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College Freshmen “Survival Boot Camp”


Exhale! Your kid is college-bound! 

Wipe away those tears, pack the car, and don’t remove the extra place setting just yet. Some 19% of 4-year and 39% of 2-year college students won’t return to school after freshman year (National Center for Education Statistics, April 2017). Reasons for dropping out vary but high on the list is unpreparedness. (Pew Research Center: Is College Worth It? (2011)).

We want to help! Our Survival Boot Camp gives top “survival” tips for students, courtesy of orientation counselors—seasoned students who help freshmen anticipate the worst (and make the most) of their critical freshman year. Share these with your college-bound child to increase their chances for success.

Your Student’s Social Wellbeing

“You be you.”

During freshman year you’ll have many social decisions to make. Make them for your benefit, not others’—and find activities you really enjoy. People will respect your authenticity.

Stay in contact with folks back home for support but make new friends as well. Freshman year is a giant social mixer, but be warned most early connections won’t pan out. Don’t be discouraged by this but make new contacts at every opportunity as those that stick (and enough will) are really important.

Spend time exploring the college/town.

Learn your neighborhood and how to navigate around campus so you know where to go when you need a break. Also, connecting with your town gives you a sense of community that makes you feel like you’re home away from home.

Try new things.

This seems obvious but goes beyond fun/recreation. Join clubs and organizations that seem interesting, and quickly drop those that don’t match expectations. From the “winners” you’ll probably meet like-minded peers who become firm friends, and form a part of your college support network—critical to surviving and flourishing in college.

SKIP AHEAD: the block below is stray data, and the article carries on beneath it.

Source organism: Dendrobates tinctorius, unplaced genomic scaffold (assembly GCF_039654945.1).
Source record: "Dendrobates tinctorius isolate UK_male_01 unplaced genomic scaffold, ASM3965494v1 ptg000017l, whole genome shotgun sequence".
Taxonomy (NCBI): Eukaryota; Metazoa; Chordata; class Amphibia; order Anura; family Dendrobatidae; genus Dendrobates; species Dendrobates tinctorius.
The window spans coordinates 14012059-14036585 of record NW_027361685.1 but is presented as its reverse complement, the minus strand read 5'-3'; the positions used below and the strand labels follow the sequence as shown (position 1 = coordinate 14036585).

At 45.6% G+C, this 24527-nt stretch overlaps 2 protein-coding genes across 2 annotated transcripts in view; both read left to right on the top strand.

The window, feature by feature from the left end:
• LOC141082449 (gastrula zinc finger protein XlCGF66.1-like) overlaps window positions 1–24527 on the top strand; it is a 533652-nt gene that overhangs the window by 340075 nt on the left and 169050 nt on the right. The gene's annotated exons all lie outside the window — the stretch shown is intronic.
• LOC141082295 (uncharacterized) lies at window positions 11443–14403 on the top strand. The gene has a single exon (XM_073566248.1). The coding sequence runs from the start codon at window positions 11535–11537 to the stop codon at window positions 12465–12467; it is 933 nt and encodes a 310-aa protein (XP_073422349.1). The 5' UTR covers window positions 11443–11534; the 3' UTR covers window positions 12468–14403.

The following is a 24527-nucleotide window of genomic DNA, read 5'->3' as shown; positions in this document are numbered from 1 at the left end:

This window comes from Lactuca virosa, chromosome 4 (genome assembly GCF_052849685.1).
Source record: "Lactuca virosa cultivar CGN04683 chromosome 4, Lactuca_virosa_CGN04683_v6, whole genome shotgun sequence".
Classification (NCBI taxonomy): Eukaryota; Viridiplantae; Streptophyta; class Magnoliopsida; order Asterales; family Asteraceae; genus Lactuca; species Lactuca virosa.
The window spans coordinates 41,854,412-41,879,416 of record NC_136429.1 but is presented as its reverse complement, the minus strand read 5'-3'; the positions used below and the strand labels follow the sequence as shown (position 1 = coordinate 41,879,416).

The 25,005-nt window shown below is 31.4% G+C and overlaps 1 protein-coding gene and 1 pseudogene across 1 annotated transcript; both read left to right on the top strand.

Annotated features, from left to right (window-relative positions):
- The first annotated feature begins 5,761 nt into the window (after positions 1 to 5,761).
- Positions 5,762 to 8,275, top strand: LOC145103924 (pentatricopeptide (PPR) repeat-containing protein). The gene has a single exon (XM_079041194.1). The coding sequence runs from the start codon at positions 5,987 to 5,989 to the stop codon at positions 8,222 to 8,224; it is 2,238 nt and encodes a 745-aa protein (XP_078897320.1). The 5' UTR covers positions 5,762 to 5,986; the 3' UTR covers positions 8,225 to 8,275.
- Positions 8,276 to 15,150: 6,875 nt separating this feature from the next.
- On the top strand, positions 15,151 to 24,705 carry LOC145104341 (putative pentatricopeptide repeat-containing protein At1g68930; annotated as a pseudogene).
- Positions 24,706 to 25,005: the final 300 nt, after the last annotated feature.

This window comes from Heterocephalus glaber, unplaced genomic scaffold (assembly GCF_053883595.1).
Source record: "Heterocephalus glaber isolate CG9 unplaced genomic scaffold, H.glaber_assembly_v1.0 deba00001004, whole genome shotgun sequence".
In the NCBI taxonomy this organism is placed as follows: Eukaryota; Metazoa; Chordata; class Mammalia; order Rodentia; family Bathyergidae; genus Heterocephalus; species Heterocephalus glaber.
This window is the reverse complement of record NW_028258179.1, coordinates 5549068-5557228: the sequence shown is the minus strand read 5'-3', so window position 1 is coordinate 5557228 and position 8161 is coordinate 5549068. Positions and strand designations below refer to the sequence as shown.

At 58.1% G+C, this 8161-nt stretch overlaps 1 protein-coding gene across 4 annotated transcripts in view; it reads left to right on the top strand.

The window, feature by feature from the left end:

Your Student’s Academic Wellbeing

Form a support network.

There’s little “hand-holding” at college— so create a network for academic/social support. This includes friends, peers you admire and professors and graduate-student advisors. Their help versus going it alone WILL raise your GPA and might even save you from a failing grade. Your group will also help you secure jobs and internships.

Form a study group & collaborate.

Never go through class alone. Need to skip a morning lecture after a late night and want a proxy note-taker? Can’t quite come up with an “A” thesis? Become part of a study group. Diverse perspectives make for better work (= better grades). And you’ll get to practice career skills like negotiation/debate—all in a non-threatening environment.

Try out new courses.

In the first half of freshman year, don’t be afraid to mix ‘n match academically. Even if you’re “destined” to be an engineer, doctor or lawyer, try some classes just because they sound fun. It’s possible (actually this happens a lot) that you find a brand new major and a lifelong passion.

Your Student’s Career Wellbeing

Go to class every day (well, most of them).

Hearing lectures first-hand is ideal even if notes are posted online. You get attuned to the professor’s likes/dislikes and personality, which gives you an edge when writing assignments. Your professor also gets to know your face and name and sees you participate. Standing out like this in lectures (and remember this applies to office hours, too) is central to an awesome letter of recommendation—and by extension to securing college internships and grants.

College is a breeding ground for careers.

Millennials are expected to emerge career-ready from college, so pressure to snag a college job/internship is huge. Go there to learn—but also utilize career resources—formal and informal. Students who’ve had internships can share their experiences, and even refer you to companies. Also network with professors for job leads.

And don’t forget your Credit Union is here to support you. Some financial institutions see students as prey and load them up with unsustainable levels of debt. We care about getting you through college and financially prepared for a great future. Period.

Our own “college survival kit” includes great savings products (good for college expenses) and savings-secured credit cards to build solid credit while in college (=cheaper car loans!).

Congratulations and good luck to all incoming freshmen!

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